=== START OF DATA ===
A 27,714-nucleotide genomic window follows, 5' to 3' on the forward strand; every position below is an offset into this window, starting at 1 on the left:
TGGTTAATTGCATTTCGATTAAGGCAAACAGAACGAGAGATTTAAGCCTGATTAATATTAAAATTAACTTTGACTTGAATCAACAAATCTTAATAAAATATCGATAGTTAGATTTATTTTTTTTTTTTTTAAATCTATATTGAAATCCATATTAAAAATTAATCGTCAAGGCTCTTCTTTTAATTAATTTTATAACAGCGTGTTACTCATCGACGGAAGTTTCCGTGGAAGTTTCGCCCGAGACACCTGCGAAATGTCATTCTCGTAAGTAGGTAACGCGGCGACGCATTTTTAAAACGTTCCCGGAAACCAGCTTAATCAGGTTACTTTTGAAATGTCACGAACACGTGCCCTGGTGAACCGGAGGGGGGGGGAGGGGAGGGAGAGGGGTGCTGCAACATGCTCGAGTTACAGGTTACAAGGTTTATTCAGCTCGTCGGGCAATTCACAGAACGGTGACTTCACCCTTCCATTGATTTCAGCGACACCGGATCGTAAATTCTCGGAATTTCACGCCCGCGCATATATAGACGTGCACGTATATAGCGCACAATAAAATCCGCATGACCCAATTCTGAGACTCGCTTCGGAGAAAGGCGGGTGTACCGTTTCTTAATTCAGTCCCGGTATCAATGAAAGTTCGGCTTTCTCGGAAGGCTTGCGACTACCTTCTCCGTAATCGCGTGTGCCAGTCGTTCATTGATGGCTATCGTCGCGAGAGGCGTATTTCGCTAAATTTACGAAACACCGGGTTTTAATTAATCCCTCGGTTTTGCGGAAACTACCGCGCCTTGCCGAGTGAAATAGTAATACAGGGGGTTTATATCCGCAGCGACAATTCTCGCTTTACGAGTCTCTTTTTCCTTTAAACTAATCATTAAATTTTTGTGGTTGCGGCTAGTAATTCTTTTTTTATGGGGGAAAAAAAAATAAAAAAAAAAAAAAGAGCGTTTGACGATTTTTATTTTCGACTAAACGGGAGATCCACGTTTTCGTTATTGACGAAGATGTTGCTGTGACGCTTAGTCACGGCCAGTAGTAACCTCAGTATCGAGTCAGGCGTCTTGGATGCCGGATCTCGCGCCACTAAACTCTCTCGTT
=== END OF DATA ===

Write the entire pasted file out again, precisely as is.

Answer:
A 27,714-nucleotide genomic window follows, 5' to 3' on the forward strand; every position below is an offset into this window, starting at 1 on the left:
TGGTTAATTGCATTTCGATTAAGGCAAACAGAACGAGAGATTTAAGCCTGATTAATATTAAAATTAACTTTGACTTGAATCAACAAATCTTAATAAAATATCGATAGTTAGATTTATTTTTTTTTTTTTTAAATCTATATTGAAATCCATATTAAAAATTAATCGTCAAGGCTCTTCTTTTAATTAATTTTATAACAGCGTGTTACTCATCGACGGAAGTTTCCGTGGAAGTTTCGCCCGAGACACCTGCGAAATGTCATTCTCGTAAGTAGGTAACGCGGCGACGCATTTTTAAAACGTTCCCGGAAACCAGCTTAATCAGGTTACTTTTGAAATGTCACGAACACGTGCCCTGGTGAACCGGAGGGGGGGGGAGGGGAGGGAGAGGGGTGCTGCAACATGCTCGAGTTACAGGTTACAAGGTTTATTCAGCTCGTCGGGCAATTCACAGAACGGTGACTTCACCCTTCCATTGATTTCAGCGACACCGGATCGTAAATTCTCGGAATTTCACGCCCGCGCATATATAGACGTGCACGTATATAGCGCACAATAAAATCCGCATGACCCAATTCTGAGACTCGCTTCGGAGAAAGGCGGGTGTACCGTTTCTTAATTCAGTCCCGGTATCAATGAAAGTTCGGCTTTCTCGGAAGGCTTGCGACTACCTTCTCCGTAATCGCGTGTGCCAGTCGTTCATTGATGGCTATCGTCGCGAGAGGCGTATTTCGCTAAATTTACGAAACACCGGGTTTTAATTAATCCCTCGGTTTTGCGGAAACTACCGCGCCTTGCCGAGTGAAATAGTAATACAGGGGGTTTATATCCGCAGCGACAATTCTCGCTTTACGAGTCTCTTTTTCCTTTAAACTAATCATTAAATTTTTGTGGTTGCGGCTAGTAATTCTTTTTTTATGGGGGAAAAAAAAATAAAAAAAAAAAAAAGAGCGTTTGACGATTTTTATTTTCGACTAAACGGGAGATCCACGTTTTCGTTATTGACGAAGATGTTGCTGTGACGCTTAGTCACGGCCAGTAGTAACCTCAGTATCGAGTCAGGCGTCTTGGATGCCGGATCTCGCGCCACTAAACTCTCTCGTT